"Survivor" producer Mark Burnett, voting his longtime business manager off the island, contended Wednesday in a lawsuit that even after Conrad Riggs received more than $25 million during their decade-long relationship, Riggs engaged in schemes to enrich himself further.
Burnett's countersuit comes three weeks after Riggs originally sued Burnett, the producer of such reality TV shows as "The Apprentice" and "Are You Smarter than a 5th Grader?" for allegedly reneging on an agreement to pay Riggs and his company, Cloudbreak Entertainment Inc., 10% of Burnett's profit.
In his 20-page cross complaint, filed in Los Angeles County Superior Court, Burnett claimed that he did provide Riggs 10% of his net earnings on successful TV show projects that Riggs had negotiated on Burnett's behalf.
"Even though Riggs has already been paid the staggering sum of more than $25 million by Burnett, Riggs seeks still more," the lawsuit said. "Riggs now contends, without any basis, that he is entitled to payments on projects for which his services were never requested and on which he rendered none."
There was only an oral agreement between the former associates. Burnett's lawsuit claimed that Riggs tried to go around Burnett to get TV networks to pay additional producer fees directly to Riggs rather than to Mark Burnett Productions.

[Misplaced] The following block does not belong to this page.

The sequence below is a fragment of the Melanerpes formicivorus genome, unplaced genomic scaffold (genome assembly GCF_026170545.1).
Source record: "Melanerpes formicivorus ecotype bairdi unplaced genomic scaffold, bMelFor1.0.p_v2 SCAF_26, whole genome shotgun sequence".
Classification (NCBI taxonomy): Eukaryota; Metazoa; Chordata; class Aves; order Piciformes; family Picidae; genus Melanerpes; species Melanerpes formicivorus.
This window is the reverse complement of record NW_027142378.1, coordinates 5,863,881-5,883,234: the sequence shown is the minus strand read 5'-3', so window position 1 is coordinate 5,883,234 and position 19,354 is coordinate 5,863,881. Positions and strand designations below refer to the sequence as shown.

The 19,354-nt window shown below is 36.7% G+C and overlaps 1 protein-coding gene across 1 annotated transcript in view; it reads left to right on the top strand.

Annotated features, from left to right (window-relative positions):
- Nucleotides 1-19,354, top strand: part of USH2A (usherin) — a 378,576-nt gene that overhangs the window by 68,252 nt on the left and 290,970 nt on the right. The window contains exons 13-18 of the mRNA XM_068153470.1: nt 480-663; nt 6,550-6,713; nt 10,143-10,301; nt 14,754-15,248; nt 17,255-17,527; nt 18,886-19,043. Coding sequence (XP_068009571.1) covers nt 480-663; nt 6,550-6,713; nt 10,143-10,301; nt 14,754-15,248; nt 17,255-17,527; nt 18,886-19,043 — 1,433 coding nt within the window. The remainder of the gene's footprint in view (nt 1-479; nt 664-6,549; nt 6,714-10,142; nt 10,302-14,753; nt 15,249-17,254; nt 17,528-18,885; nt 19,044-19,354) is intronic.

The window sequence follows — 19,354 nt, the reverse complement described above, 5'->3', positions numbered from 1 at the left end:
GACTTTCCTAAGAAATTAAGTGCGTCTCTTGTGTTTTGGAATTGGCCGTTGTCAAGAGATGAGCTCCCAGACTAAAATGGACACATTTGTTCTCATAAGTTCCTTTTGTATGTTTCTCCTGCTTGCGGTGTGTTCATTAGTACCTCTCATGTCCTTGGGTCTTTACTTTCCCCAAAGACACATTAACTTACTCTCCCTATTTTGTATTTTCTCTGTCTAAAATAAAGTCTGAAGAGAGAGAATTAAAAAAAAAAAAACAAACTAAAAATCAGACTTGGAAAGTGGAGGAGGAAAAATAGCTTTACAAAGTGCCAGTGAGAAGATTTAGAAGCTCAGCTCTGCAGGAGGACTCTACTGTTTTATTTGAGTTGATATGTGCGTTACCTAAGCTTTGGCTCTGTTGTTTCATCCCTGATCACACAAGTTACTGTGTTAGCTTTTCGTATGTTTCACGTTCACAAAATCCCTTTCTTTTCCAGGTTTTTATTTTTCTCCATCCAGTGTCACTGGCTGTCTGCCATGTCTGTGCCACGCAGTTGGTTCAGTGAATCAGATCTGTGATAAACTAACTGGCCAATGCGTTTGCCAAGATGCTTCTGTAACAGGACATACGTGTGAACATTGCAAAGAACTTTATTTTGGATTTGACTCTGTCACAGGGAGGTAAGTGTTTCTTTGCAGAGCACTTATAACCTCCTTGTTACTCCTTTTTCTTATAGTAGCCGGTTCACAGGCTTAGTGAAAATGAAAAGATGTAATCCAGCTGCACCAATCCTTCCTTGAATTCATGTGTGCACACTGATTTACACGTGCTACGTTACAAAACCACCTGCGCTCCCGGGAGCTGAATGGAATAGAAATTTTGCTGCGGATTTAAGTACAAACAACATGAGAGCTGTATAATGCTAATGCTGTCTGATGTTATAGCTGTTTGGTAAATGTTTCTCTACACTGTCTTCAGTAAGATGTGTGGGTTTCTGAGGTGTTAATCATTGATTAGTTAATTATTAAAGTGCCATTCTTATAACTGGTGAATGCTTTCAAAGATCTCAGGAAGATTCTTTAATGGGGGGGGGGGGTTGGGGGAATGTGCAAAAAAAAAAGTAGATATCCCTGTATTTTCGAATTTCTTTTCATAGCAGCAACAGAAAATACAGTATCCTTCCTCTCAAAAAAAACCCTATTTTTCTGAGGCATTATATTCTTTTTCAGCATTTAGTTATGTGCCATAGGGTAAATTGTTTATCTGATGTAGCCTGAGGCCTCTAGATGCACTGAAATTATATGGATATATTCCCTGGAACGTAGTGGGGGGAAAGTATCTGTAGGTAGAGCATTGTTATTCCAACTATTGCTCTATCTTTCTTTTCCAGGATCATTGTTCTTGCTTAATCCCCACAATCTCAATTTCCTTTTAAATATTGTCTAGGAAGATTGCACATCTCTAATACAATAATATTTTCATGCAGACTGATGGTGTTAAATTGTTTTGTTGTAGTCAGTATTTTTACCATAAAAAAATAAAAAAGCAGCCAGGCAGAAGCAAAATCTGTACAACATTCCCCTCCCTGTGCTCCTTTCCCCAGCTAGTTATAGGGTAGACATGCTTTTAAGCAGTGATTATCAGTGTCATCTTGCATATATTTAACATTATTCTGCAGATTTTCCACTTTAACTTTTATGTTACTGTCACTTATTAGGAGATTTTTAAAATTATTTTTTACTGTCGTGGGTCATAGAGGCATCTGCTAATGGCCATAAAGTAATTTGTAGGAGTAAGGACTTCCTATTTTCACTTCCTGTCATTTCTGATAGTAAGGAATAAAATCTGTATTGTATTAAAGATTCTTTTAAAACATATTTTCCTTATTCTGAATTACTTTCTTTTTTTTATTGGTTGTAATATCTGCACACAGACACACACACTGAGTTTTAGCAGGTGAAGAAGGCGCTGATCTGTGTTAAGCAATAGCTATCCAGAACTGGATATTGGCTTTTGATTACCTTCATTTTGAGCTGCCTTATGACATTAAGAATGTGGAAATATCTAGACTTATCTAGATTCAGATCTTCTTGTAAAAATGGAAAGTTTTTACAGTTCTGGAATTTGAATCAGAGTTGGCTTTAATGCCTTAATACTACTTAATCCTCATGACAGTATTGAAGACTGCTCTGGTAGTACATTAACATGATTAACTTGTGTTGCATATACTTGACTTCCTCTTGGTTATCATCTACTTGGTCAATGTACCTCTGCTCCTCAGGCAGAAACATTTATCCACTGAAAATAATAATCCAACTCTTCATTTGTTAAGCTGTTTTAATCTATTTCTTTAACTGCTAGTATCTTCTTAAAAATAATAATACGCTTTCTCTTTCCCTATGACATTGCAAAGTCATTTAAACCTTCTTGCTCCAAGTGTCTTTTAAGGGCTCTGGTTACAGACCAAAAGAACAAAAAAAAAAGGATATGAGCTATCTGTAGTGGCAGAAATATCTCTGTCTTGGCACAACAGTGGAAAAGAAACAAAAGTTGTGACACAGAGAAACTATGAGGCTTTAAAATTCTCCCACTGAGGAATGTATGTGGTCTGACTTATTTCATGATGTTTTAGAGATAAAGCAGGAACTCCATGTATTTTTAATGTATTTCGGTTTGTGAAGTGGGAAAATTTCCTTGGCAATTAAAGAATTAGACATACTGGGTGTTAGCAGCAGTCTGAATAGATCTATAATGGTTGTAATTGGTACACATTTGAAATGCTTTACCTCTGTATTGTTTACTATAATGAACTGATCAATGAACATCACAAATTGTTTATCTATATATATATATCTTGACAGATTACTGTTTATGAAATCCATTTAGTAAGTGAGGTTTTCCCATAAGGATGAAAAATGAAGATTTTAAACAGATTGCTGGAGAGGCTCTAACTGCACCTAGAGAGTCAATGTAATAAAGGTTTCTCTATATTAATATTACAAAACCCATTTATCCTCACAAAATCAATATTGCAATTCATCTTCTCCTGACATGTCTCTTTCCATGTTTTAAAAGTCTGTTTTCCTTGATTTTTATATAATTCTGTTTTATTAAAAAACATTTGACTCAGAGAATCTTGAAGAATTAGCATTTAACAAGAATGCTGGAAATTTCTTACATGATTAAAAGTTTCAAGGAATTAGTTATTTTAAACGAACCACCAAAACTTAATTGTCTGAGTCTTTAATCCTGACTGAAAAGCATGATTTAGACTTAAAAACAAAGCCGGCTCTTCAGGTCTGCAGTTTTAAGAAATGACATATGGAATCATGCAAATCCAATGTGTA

Riggs' attorney, Bart H. Williams, disputed the claims in Burnett's lawsuit: "The notion that Mark Burnett was ignorant of the flow of money within his own company, or that he was somehow bamboozled by Conrad Riggs, is laughable."
Burnett also alleged that when Riggs filed an application with the U.S. Patent and Trademark Office for a would-be reality show called "Destination: Space," about sending ordinary people into outer space, Riggs listed his own company as the creator of the project -- not Burnett's. Williams asserts that Riggs came up with the idea for the show.
In addition, Burnett's lawsuit said that Riggs' alleged overreaching exposed Burnett to "substantial liability and . . . caused Burnett to expend substantial attorney fees and settlement costs." The passage was a reference to a large settlement that Riggs and Burnett paid a Los Angeles man who had pitched Riggs on a concept of a show that was strikingly similar to that of their hit show for NBC, "The Apprentice."
The dueling lawsuits mark the dissolution of one of the TV industry's most successful relationships. Riggs filed his suit this month amid speculation that Burnett was planning to sell a stake in his production company to investors.
Burnett's suit doesn't specify an amount for damages but does seek compensatory and punitive relief and a declaration that Riggs has no interest in Burnett's companies or any right to additional payments.
"Mark did not seek this lawsuit. He doesn't believe that lawsuits are the best way to solve problems," said Steven A. Marenberg, Burnett's attorney.